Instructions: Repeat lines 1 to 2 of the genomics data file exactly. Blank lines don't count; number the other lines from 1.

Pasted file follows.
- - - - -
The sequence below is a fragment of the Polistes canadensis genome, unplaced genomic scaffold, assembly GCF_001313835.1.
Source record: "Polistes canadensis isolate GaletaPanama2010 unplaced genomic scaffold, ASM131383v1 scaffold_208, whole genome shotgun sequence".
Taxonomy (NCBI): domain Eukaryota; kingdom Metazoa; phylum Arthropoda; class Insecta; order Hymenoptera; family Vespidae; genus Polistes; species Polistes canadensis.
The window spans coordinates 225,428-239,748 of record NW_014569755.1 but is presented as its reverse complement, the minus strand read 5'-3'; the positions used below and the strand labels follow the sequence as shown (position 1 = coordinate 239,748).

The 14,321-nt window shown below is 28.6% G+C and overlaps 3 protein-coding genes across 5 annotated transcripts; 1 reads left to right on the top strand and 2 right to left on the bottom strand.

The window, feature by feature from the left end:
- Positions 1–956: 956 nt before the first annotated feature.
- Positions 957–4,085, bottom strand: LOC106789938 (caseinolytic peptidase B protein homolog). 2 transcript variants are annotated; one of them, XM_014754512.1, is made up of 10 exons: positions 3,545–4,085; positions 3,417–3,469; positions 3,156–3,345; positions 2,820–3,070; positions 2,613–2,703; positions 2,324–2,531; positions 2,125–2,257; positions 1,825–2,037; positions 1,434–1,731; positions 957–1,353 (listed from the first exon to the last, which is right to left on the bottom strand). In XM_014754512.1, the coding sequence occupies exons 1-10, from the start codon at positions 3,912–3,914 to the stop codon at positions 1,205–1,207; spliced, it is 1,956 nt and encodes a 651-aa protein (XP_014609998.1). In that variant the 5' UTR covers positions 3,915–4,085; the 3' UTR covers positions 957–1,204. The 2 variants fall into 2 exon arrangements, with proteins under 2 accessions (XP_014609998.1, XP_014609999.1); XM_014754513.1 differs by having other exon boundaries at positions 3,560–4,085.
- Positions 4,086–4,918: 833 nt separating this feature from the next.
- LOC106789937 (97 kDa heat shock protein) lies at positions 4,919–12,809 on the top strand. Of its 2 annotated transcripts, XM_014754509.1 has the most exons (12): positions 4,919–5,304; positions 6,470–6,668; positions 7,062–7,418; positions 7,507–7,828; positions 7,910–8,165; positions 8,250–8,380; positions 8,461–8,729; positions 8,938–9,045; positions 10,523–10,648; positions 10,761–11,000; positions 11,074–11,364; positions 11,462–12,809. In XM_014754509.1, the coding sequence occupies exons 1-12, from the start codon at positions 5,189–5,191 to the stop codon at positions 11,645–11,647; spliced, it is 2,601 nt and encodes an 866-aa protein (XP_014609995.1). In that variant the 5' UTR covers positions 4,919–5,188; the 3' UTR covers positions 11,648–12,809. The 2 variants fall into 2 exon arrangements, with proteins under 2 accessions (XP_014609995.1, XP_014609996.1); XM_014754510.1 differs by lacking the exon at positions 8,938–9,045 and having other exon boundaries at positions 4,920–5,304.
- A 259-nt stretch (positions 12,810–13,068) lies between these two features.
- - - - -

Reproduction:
The sequence below is a fragment of the Polistes canadensis genome, unplaced genomic scaffold, assembly GCF_001313835.1.
Source record: "Polistes canadensis isolate GaletaPanama2010 unplaced genomic scaffold, ASM131383v1 scaffold_208, whole genome shotgun sequence".